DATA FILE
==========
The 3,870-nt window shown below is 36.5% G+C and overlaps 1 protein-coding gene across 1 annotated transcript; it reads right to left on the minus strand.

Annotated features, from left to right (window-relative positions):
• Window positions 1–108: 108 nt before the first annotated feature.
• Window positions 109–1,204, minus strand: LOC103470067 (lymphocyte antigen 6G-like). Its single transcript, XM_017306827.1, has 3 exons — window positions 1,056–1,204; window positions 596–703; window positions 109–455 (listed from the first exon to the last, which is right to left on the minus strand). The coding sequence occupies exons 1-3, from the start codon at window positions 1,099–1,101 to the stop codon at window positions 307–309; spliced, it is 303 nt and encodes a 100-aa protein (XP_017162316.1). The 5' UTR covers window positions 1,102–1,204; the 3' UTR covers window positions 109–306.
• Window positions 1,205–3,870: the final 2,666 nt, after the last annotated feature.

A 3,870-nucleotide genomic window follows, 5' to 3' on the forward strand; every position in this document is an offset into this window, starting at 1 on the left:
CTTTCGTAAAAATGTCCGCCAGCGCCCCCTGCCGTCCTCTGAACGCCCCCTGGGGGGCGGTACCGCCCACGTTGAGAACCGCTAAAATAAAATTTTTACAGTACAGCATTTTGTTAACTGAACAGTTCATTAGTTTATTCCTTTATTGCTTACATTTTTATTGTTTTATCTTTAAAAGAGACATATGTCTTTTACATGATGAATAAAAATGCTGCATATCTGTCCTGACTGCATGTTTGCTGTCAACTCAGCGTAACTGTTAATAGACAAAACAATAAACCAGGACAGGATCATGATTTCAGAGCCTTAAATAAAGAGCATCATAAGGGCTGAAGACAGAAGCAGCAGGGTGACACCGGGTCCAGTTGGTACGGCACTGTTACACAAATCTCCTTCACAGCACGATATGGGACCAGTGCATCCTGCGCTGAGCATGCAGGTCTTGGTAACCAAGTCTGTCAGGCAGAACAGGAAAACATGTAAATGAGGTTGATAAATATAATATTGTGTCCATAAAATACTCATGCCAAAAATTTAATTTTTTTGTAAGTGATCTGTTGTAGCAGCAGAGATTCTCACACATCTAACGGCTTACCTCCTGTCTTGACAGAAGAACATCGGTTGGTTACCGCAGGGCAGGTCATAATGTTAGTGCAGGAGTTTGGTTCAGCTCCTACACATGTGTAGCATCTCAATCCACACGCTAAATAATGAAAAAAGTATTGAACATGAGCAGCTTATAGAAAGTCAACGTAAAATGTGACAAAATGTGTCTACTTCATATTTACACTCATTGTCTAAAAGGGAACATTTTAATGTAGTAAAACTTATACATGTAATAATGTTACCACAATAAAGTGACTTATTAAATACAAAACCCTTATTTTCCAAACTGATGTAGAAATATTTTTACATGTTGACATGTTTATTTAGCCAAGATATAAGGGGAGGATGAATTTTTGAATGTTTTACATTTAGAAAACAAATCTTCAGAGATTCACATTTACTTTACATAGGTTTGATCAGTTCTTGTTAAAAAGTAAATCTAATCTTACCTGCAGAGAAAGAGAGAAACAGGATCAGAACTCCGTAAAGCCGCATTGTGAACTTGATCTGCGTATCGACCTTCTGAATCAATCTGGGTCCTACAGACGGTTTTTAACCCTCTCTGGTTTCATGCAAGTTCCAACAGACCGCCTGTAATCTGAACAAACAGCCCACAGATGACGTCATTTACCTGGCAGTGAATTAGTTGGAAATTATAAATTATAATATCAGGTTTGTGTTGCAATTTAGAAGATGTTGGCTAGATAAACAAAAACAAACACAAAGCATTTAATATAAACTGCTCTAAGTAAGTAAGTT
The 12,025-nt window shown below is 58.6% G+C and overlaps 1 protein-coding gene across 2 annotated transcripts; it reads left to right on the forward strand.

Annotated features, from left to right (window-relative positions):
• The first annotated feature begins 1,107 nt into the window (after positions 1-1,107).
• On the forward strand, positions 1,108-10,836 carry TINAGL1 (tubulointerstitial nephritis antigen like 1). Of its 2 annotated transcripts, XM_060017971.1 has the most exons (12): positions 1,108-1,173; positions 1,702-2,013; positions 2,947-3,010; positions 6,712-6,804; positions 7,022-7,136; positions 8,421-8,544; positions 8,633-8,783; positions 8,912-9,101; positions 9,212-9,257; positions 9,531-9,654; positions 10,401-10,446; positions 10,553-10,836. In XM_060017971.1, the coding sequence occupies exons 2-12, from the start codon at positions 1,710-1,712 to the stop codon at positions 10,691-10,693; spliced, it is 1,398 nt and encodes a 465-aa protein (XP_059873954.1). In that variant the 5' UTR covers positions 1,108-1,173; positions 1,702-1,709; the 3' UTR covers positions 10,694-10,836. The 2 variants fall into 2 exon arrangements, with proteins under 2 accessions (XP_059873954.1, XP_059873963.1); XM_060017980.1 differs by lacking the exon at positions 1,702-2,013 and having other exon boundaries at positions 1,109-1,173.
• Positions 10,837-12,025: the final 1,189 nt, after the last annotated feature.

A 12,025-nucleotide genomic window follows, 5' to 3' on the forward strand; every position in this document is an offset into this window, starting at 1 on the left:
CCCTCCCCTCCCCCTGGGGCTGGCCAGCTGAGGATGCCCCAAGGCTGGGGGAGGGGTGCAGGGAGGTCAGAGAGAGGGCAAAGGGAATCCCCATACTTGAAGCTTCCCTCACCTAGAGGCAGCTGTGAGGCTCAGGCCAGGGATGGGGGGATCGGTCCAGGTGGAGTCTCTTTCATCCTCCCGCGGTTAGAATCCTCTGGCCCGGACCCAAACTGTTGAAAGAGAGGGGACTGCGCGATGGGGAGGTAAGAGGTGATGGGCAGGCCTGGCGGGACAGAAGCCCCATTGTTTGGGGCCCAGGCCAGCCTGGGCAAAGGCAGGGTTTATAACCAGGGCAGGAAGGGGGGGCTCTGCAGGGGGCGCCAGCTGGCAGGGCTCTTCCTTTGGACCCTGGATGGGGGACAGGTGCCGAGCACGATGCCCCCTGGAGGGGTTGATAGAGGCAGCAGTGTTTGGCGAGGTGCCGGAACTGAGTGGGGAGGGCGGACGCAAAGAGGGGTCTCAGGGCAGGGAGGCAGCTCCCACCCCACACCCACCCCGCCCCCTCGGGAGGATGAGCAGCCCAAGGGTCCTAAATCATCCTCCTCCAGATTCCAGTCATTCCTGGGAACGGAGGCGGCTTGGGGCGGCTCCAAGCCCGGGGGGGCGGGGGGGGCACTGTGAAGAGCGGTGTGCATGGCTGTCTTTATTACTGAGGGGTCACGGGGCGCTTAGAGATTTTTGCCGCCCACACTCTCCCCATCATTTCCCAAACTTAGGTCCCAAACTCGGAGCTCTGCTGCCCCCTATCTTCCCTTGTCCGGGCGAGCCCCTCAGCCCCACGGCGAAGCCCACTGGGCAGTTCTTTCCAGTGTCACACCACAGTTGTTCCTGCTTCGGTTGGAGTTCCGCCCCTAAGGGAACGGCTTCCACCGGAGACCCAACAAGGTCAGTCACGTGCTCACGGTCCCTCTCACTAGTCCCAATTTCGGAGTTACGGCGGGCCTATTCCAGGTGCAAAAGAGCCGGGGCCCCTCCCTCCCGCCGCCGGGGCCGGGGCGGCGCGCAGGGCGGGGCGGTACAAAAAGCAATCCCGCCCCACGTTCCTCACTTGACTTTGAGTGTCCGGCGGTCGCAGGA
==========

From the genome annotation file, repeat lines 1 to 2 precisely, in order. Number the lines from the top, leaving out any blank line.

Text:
The 3,870-nt window shown below is 36.5% G+C and overlaps 1 protein-coding gene across 1 annotated transcript; it reads right to left on the minus strand.

Annotated features, from left to right (window-relative positions):